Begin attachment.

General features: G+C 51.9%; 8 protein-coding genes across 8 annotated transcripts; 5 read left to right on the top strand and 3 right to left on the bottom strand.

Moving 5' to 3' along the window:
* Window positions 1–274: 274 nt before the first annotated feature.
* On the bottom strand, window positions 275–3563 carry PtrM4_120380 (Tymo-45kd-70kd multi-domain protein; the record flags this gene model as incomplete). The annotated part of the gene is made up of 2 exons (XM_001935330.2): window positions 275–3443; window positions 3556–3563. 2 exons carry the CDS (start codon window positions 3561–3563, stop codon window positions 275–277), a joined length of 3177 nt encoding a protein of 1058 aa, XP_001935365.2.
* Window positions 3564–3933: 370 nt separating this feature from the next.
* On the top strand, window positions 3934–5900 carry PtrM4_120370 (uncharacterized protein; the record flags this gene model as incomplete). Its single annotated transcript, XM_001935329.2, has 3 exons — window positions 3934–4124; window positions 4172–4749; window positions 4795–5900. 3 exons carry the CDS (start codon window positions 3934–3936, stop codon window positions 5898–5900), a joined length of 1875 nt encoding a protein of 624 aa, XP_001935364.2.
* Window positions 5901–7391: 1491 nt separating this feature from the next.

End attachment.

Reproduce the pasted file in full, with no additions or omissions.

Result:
General features: G+C 51.9%; 8 protein-coding genes across 8 annotated transcripts; 5 read left to right on the top strand and 3 right to left on the bottom strand.

Moving 5' to 3' along the window:
* Window positions 1–274: 274 nt before the first annotated feature.
* On the bottom strand, window positions 275–3563 carry PtrM4_120380 (Tymo-45kd-70kd multi-domain protein; the record flags this gene model as incomplete). The annotated part of the gene is made up of 2 exons (XM_001935330.2): window positions 275–3443; window positions 3556–3563. 2 exons carry the CDS (start codon window positions 3561–3563, stop codon window positions 275–277), a joined length of 3177 nt encoding a protein of 1058 aa, XP_001935365.2.
* Window positions 3564–3933: 370 nt separating this feature from the next.
* On the top strand, window positions 3934–5900 carry PtrM4_120370 (uncharacterized protein; the record flags this gene model as incomplete). Its single annotated transcript, XM_001935329.2, has 3 exons — window positions 3934–4124; window positions 4172–4749; window positions 4795–5900. 3 exons carry the CDS (start codon window positions 3934–3936, stop codon window positions 5898–5900), a joined length of 1875 nt encoding a protein of 624 aa, XP_001935364.2.
* Window positions 5901–7391: 1491 nt separating this feature from the next.